LONDON, June 30 (Reuters) - Britain told airlines on
Thursday it was down to them to avoid a repeat of recent chaotic
scenes at airports during the upcoming holiday season,
publishing a 22-point support plan that included a call to run
"realistic" summer schedules.
The year has so far been marked by widespread disruption,
including long queues and cancelled flights caused by staff
shortages, leaving airlines and airports struggling to keep up
with a surge in demand after the COVID-19 pandemic.
The government's planned measures for the industry included
help in recruiting staff, but it also said they should run
realistic schedules and support passengers when delays and
cancellations are unavoidable. Critics have accused airlines of
selling more tickets than they can honour, a charge they deny.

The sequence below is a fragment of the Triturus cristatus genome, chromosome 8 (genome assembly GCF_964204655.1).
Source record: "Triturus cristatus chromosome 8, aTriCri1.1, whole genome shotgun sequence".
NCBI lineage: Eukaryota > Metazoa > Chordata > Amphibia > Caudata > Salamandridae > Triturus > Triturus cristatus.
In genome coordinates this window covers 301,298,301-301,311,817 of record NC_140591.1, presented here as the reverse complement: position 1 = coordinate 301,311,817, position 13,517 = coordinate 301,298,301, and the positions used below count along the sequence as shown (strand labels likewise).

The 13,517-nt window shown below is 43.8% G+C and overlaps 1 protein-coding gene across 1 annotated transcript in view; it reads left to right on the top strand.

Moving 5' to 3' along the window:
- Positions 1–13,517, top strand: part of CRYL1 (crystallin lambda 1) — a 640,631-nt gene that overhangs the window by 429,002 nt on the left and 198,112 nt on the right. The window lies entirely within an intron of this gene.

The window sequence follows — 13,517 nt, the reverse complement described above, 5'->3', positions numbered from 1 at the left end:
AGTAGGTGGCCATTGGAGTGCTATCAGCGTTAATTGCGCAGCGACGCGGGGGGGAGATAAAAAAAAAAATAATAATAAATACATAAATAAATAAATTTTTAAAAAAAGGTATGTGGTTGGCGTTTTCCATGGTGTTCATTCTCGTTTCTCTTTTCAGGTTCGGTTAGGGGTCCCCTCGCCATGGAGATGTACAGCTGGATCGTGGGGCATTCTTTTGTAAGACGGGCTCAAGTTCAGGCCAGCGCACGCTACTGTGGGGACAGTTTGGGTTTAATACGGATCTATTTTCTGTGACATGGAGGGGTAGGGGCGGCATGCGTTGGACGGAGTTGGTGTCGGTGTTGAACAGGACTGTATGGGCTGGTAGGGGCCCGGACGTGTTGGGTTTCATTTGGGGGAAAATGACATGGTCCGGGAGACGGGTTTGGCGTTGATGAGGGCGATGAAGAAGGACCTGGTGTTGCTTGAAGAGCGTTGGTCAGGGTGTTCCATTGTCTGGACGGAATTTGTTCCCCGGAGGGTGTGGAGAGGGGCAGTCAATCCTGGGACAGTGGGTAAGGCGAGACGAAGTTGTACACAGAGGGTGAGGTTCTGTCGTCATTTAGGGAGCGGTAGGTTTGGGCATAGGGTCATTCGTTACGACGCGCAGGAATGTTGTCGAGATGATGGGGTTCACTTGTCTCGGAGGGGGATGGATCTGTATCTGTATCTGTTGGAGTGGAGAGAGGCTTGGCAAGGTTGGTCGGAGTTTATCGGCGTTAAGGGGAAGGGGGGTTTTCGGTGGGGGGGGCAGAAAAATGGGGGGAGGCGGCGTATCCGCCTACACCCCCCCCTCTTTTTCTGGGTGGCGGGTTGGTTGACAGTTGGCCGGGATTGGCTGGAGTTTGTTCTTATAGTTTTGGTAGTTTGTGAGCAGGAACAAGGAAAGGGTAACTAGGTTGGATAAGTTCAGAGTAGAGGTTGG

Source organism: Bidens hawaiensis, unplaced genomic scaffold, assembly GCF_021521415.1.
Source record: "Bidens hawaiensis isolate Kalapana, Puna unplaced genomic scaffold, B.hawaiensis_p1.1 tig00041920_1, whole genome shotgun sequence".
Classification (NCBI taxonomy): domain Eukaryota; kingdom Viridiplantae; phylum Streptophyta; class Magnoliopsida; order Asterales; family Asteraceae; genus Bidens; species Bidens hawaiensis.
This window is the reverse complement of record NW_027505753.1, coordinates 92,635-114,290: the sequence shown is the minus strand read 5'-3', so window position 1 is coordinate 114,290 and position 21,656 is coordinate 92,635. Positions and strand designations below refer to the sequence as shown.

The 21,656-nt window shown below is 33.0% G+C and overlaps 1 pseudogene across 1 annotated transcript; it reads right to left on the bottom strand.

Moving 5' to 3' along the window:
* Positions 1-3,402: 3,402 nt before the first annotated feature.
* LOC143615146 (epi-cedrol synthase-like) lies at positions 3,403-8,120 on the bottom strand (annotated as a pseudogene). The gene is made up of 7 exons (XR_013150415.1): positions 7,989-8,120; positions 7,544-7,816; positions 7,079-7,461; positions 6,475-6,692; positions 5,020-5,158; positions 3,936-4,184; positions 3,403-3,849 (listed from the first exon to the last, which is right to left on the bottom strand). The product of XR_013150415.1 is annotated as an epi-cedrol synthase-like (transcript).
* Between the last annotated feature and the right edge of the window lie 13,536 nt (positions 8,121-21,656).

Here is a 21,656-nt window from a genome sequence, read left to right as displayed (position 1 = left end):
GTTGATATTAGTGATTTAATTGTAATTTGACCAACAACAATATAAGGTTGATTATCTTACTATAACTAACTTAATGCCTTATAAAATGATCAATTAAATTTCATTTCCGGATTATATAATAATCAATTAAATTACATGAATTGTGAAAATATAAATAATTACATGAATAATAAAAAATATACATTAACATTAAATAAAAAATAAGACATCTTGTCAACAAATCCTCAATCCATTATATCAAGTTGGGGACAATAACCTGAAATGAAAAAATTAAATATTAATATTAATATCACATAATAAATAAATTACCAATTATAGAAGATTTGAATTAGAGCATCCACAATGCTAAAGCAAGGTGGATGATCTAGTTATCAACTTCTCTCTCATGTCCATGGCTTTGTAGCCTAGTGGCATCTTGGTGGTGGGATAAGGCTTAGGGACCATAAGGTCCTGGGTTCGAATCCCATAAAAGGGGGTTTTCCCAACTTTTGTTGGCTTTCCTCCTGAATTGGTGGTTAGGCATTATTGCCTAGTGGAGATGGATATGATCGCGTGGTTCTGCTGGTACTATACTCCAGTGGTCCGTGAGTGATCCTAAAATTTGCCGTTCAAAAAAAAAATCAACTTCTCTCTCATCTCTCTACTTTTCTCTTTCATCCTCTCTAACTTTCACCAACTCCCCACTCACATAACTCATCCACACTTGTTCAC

"It's now on airports and airlines to commit to running the
flights they've promised or cancel them with plenty of time to
spare so we can avoid the kind of scenes we saw at Easter and
half term," transport minister Grant Shapps said in a statement.
The plan is the latest move by the government to try and
relieve some of the pressure, having relaxed rules around
airport slots last week to help scheduling.
The head of Airlines UK, which represents British airlines,
said the sector was working with ministers and other government
authorities to be more resilient.
"Aviation is a complex international eco-system with many
moving parts but we are all working collectively to ensure the
summer peak runs smoothly and passengers are able to get away,"
Tim Alderslade said.
Earlier on Thursday, Britain's busiest airport Heathrow
asked airlines to cancel 30 scheduled flights due to passenger
numbers exceeding the airport's capacity.
Apologising for the impact of that decision on travel plans,
a Heathrow spokesperson said it was working hard to ensure a
(Reporting by Muvija M and William James
Editing by Kylie MacLellan and Mark Potter)